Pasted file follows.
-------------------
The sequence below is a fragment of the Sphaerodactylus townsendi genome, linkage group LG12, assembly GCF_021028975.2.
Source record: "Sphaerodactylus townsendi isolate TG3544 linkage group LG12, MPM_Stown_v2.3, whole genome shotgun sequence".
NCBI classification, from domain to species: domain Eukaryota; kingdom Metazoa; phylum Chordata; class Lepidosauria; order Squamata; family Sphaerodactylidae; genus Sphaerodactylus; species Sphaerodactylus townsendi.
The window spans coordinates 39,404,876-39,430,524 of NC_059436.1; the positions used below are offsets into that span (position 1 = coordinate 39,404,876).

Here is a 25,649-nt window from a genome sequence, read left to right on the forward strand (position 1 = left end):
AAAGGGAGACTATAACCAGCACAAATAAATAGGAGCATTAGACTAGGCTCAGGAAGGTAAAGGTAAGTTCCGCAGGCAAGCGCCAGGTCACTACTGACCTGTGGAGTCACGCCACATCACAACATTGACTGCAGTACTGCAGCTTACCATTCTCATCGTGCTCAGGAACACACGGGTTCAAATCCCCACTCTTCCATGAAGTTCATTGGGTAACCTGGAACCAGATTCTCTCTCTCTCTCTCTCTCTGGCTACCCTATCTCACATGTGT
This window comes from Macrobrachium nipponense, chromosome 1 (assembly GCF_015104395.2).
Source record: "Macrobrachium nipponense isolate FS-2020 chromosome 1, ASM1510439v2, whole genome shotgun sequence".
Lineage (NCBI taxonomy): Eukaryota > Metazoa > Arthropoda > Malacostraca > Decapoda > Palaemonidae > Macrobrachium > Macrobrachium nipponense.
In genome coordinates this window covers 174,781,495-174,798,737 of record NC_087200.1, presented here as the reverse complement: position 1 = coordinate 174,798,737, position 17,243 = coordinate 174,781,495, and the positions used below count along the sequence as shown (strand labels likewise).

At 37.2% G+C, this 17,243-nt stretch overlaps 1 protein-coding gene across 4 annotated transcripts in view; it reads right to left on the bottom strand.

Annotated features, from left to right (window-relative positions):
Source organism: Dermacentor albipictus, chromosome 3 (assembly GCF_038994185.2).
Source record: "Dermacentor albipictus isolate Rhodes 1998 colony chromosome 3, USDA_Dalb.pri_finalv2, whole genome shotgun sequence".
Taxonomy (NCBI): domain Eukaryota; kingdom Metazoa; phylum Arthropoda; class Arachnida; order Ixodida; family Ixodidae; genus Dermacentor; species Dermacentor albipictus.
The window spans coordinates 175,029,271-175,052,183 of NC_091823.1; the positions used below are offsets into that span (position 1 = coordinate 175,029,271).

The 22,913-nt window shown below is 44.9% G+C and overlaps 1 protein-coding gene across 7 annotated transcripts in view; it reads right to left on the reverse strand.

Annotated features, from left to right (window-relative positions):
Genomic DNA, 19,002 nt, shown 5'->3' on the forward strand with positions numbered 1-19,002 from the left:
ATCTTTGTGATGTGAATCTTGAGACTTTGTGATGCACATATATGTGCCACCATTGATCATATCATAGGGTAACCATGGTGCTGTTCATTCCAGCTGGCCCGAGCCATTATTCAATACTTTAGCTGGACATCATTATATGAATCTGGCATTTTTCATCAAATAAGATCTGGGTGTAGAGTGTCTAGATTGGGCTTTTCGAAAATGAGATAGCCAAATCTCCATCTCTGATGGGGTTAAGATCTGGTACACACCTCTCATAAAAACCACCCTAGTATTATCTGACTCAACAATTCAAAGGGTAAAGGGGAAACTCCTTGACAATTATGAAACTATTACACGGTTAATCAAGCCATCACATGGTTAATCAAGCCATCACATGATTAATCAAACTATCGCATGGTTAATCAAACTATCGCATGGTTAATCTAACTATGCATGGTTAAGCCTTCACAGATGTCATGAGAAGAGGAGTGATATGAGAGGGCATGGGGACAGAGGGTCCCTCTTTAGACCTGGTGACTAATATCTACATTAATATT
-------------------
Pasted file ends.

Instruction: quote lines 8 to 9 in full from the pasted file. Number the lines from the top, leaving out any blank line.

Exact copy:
Source record: "Macrobrachium nipponense isolate FS-2020 chromosome 1, ASM1510439v2, whole genome shotgun sequence".
Lineage (NCBI taxonomy): Eukaryota > Metazoa > Arthropoda > Malacostraca > Decapoda > Palaemonidae > Macrobrachium > Macrobrachium nipponense.